For René Girard, human life revolves around mimetic desire, which regularly manifests itself in acquisitive rivalry when we find ourselves wanting an object because another wants it also. Noting that mimetic desire is driven by our sense of inadequacy or insufficiency, Girard arrives at a profound insight: our desire is not fundamentally directed toward the other’s object but toward the other’s being. We perceive the other to possess a fullness of being we lack. Mimetic desire devolves into violence when our quest after the being of the other remains unfulfilled. So pervasive is mimetic desire that Girard describes it as an ontological illness. In Intimate Domain, Reineke argues that it is necessary to augment Girard’s mimetic theory if we are to give a full account of the sickness he describes. Attending to familial dynamics Girard has overlooked and reclaiming aspects of his early theorizing on sensory experience, Reineke utilizes psychoanalytic theory to place Girard’s mimetic theory on firmer ground. Drawing on three exemplary narratives—Proust’s In Search of Lost Time, Sophocles’s Antigone, and Julia Kristeva’s The Old Man and the Wolves—the author explores familial relationships. Together, these narratives demonstrate that a corporeal hermeneutics founded in psychoanalytic theory can usefully augment Girard’s insights, thereby ensuring that mimetic theory remains a definitive resource for all who seek to understand humanity’s ontological illness and identify a potential cure. -- Provided by publisher
A Central European Synthesis of Radical and Magisterial Reform: The Sacramental Theology of Balthasar Hubmaier
Kirk R. MacGregor
Challenging the widespread classification of evangelical theologian Balthasar Hubmaier (1480-1528) as a Schleitheim-adhering Anabaptist, this book argues that Hubmaier should instead be understood as a bridge between the Radical and Magisterial branches of the Reformation. Paramount among this book's new discoveries is the overarching three-tiered structure of Hubmaier's theological system, consisting of a libertarian anthropology, sacramental theology, and ecclesiology. While recent studies have demonstrated the favorable reception of Bernard of Clairvaux by Luther and Calvin, this book reveals that Bernard also exerted a profound impact upon Hubmaier's anthropology. Consequently, Hubmaier crafted highly philosophically realist doctrines of believers' baptism and the Eucharist as grace-imparting sacraments instead of ordinances without salvific power. In Hubmaier's baptism, God not only regenerated neophytes, but also predestined them to final salvation. By partaking of the Eucharist, Hubmaier insisted that believers themselves (not the bread and wine) were literally consubstantiated with the physical body of Christ. Intertwining church discipline with sacramental reception, Hubmaier devised a strikingly progressive ecclesiology in which free churches were administered by local governments. This book provides for a deeper understanding of one of the 16th century's most creative and sophisticated thinkers. -- Provided by publisher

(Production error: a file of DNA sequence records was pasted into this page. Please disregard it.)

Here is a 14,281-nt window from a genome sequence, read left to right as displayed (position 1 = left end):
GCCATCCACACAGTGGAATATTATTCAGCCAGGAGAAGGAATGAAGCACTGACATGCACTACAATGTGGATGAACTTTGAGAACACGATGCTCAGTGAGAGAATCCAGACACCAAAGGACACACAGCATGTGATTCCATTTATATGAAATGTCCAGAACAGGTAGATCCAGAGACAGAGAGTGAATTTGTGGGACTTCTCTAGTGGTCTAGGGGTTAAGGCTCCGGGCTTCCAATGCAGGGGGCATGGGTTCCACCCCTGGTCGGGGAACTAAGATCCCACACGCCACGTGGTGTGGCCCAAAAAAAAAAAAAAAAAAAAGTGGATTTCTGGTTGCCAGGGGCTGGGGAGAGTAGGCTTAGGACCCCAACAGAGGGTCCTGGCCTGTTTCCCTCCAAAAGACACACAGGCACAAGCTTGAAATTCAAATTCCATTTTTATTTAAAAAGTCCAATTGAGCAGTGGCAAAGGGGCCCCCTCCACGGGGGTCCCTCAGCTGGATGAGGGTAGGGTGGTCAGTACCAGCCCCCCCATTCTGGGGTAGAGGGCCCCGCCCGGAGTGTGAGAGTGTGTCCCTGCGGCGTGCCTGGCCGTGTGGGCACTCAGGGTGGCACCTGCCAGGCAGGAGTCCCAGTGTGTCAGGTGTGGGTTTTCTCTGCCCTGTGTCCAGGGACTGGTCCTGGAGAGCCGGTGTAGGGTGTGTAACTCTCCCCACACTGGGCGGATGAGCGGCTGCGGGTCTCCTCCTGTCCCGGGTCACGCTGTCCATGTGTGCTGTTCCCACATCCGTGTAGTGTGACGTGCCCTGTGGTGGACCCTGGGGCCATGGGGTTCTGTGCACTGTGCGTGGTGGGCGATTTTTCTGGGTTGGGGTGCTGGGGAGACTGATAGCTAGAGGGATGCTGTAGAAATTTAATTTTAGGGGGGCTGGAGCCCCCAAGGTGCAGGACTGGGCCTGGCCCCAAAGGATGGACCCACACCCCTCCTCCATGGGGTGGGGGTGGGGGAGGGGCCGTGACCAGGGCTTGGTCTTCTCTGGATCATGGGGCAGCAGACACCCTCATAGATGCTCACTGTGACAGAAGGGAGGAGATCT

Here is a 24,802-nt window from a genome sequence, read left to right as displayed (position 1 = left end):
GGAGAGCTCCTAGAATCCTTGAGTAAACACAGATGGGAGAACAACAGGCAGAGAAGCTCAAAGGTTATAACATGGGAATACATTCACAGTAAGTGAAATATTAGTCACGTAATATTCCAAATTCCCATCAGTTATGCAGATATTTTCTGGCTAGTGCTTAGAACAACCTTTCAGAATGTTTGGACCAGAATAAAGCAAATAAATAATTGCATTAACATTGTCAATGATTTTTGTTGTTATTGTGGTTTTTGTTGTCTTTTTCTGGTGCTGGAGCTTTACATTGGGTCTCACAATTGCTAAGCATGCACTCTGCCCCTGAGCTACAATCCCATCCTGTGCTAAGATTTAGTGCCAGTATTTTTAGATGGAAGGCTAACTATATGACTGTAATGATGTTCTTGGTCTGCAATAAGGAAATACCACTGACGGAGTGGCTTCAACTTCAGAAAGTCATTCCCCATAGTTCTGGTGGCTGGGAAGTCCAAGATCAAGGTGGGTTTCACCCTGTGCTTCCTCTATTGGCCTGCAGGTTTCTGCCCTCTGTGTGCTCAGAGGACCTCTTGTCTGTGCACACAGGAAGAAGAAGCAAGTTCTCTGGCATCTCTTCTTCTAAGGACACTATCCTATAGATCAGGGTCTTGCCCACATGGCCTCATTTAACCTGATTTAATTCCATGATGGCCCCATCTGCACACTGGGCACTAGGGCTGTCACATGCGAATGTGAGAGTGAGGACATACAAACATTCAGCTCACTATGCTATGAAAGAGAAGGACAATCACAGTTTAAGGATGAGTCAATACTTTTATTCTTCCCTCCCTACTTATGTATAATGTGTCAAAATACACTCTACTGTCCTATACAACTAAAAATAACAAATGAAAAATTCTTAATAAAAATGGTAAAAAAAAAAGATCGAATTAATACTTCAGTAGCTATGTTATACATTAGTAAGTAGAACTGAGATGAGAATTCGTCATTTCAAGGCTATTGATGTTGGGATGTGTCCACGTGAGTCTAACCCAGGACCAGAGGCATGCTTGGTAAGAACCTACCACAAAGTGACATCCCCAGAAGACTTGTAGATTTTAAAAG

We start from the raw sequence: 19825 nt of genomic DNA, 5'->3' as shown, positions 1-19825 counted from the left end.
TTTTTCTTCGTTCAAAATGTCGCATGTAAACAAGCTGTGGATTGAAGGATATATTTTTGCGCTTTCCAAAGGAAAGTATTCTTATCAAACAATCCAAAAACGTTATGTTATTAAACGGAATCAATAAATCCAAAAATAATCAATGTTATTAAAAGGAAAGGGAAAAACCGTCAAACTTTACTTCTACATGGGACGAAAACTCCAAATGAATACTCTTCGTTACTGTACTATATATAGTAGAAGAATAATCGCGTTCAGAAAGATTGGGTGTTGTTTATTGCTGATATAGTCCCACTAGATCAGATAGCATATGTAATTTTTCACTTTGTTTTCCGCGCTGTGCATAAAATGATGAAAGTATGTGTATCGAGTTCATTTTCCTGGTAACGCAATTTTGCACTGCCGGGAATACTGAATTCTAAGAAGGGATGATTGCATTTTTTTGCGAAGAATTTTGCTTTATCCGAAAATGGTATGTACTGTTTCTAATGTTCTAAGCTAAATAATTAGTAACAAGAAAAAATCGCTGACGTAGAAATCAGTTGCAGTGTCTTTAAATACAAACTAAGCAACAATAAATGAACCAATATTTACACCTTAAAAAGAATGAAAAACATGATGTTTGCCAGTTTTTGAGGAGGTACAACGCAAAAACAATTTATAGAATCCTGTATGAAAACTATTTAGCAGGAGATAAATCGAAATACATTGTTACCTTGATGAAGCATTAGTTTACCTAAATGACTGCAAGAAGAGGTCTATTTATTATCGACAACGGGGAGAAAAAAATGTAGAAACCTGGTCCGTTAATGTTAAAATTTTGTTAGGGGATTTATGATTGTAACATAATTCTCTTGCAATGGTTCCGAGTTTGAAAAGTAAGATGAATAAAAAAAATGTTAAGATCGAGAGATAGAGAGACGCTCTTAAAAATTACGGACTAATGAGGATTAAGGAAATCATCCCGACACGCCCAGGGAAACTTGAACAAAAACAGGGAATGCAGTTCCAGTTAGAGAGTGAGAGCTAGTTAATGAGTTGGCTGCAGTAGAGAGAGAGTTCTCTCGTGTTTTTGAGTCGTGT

James Burnell Robinson
Although the polytheistic religion of India has had a limited influence outside its native nation, it has none-the-less always been a subject of interest to both scholars and lay people alike. With its controversial caste system and its pantheon of unusual deities, Hinduism is very different from most faiths common in the West. -- Provided by publisher
Martha J. Reineke
Why did medieval women mystics starve themselves? Why were “witches” hunted, tortured, and killed? Why has the Christian West found maternal figures threatening? To answer these questions, Reineke advances a theory of sacrifice, inspired by Julia Kristeva and René Girard, that attempts to account for women’s special vulnerability to violence in Western culture. -- Provided by publisher